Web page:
“When Shameil was a junior, Dora was the star of the team,” Heller said. “We had some kids who didn’t want to work as hard as Shameil wanted them to. She got very frustrated. One day she came into my office and announced, ‘I’m quitting.’ She walked out and was going to take the bus home, but I drove her home, and she and her mother and I talked for about four hours. She didn’t quit.”
Just as she would four years later, Mary Coleman counseled her daughter to have patience. “I told her she had to earn her spot,” she said. In her senior year, Coleman finally grew into her potential. She was selected the City 3-A player of the year and set a City record by averaging 31.8 points a game. Coleman also averaged 19 rebounds, six steals and five assists.
Yet few college teams came calling. Long Beach first noticed Coleman at Bonvicini’s summer camp, where Coleman was named MVP one year. The 49ers’ recruiter, Michael Abraham, began to get phone calls.
“Long Beach had no interest in her at all.” Heller said. “I had to sell her. I called Michael all the time. I told him, ‘You are going to miss out if you don’t take this child.’ They got a bargain.”
The bargain evolved when Karon Howell, a Portland, Ore., high school star, chose USC over Long Beach and Bonvicini had a scholarship to offer. “We’re glad we did,” she said.
Coleman’s up-front personality appears to have been cultivated at home, where all the Coleman siblings were encouraged to speak up.
“When she was little, she would storm out and slam the door,” Brenda Coleman said. “We tried to instill in her, if you have something to say, say it. We don’t believe you can be penalized for an opinion.”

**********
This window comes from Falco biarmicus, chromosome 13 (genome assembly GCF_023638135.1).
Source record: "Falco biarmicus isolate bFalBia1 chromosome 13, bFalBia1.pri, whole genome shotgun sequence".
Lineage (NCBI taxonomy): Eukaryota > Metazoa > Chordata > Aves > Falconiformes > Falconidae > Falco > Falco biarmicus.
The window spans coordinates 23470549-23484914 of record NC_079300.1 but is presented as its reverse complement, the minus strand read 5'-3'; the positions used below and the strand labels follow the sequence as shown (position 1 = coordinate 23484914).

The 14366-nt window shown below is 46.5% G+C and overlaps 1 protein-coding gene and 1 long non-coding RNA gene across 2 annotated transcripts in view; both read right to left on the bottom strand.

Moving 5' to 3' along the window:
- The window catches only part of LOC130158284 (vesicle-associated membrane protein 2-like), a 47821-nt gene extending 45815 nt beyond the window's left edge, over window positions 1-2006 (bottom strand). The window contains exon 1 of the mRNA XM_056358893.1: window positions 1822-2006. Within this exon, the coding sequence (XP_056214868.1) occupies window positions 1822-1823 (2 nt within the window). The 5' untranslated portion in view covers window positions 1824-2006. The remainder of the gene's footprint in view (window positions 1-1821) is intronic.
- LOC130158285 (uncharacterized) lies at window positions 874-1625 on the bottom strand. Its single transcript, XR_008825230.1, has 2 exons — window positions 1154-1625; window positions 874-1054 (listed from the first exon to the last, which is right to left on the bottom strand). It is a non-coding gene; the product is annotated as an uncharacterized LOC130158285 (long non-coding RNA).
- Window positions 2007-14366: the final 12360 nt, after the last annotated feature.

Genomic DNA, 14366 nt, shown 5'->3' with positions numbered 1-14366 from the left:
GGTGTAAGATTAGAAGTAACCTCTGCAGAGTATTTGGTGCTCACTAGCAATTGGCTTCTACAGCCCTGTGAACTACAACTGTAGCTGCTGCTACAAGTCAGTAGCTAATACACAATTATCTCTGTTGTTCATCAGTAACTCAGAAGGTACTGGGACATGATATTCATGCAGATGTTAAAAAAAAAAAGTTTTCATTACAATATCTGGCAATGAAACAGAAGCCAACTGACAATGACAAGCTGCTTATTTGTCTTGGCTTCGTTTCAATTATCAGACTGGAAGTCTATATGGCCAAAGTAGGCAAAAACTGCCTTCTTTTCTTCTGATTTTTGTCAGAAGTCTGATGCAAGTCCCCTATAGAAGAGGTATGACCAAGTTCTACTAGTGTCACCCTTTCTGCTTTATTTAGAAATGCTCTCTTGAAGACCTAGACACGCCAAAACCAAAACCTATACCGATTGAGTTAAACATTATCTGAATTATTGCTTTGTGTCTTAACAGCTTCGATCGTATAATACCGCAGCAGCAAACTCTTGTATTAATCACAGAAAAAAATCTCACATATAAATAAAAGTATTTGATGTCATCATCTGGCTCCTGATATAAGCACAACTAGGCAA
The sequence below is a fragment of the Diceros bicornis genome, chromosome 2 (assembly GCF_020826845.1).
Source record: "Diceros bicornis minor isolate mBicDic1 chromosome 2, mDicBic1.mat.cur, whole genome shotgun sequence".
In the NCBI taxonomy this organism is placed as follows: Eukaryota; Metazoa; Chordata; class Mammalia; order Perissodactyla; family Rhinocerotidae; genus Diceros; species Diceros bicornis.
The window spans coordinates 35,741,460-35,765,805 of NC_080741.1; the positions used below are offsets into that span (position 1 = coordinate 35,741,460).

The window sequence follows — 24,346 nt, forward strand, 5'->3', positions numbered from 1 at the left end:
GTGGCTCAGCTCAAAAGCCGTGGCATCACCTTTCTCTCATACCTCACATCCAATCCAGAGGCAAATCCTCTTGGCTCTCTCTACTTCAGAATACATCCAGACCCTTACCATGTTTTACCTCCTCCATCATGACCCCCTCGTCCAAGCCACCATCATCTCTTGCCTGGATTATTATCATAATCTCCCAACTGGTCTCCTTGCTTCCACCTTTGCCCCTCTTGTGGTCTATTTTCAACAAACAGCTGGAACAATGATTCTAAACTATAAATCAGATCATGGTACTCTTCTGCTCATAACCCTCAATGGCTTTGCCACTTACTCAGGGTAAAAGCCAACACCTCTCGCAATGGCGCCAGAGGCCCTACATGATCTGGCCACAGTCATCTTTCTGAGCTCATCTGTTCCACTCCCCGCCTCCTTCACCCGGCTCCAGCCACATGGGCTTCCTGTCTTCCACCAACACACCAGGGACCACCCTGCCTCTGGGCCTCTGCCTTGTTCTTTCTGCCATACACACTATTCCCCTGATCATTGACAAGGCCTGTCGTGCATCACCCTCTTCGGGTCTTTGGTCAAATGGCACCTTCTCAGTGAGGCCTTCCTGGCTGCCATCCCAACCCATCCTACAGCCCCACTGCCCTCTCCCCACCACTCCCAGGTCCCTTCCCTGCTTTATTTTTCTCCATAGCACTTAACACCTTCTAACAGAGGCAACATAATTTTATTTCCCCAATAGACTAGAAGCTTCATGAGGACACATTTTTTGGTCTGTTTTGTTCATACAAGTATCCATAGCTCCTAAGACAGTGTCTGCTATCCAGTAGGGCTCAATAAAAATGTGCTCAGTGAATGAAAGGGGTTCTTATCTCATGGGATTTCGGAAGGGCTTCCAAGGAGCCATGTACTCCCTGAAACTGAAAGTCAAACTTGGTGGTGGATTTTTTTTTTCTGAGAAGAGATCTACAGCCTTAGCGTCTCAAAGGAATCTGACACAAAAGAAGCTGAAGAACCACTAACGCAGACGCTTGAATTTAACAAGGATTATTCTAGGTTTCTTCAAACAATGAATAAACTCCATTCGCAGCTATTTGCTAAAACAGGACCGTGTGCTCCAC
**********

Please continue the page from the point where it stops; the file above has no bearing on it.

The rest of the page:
After three tough years at Long Beach, Coleman finally broke through as a starter this season. That struggle may have caused some early season problems.
“I was putting too much pressure on myself,” she said. “When I had the ball, I wanted to do everything with it. It just wasn’t there.”
Bonvicini called Coleman in last week to talk about it, saying Coleman should relax and play. But Coleman can’t help thinking that, as a senior, the next game could be her last.
“I keep thinking, I’m not really leaving something, I’m going on to something better,” Coleman said. “This program will always be a part of me. I hope I’m a part of it always. As a senior, it makes each game that much more important.”
Coleman has received unconditional support from her family, especially her mother and her sister Brenda. Both have gone with Long Beach to the past two Final Fours and both have attended every home game this season. In fact, Mary Coleman took a year’s leave of absence from her job in order to follow the team.
So confident are Coleman’s relatives that the team will again make it to the Final Four, they have their tickets and hotel reservations made.
“My suitcase is out and ready,” Mary Coleman said.
Long Beach (28-4) is making its eighth consecutive NCAA tournament appearance.
The 49ers are led by Penny Toler, who is averaging 21 points per game. Traci Waites is the second-leading scorer with 16 points.
St. Joseph’s (23-7) advanced by beating Vanderbilt, 82-68, in the first round.
In that game, the Hawks were led by senior forward Kim Foley , who had 35 points and 13 rebounds.
Dale Hodges is the team’s leading scorer for the season, averaging 23 points. She also averages 11.3 rebounds.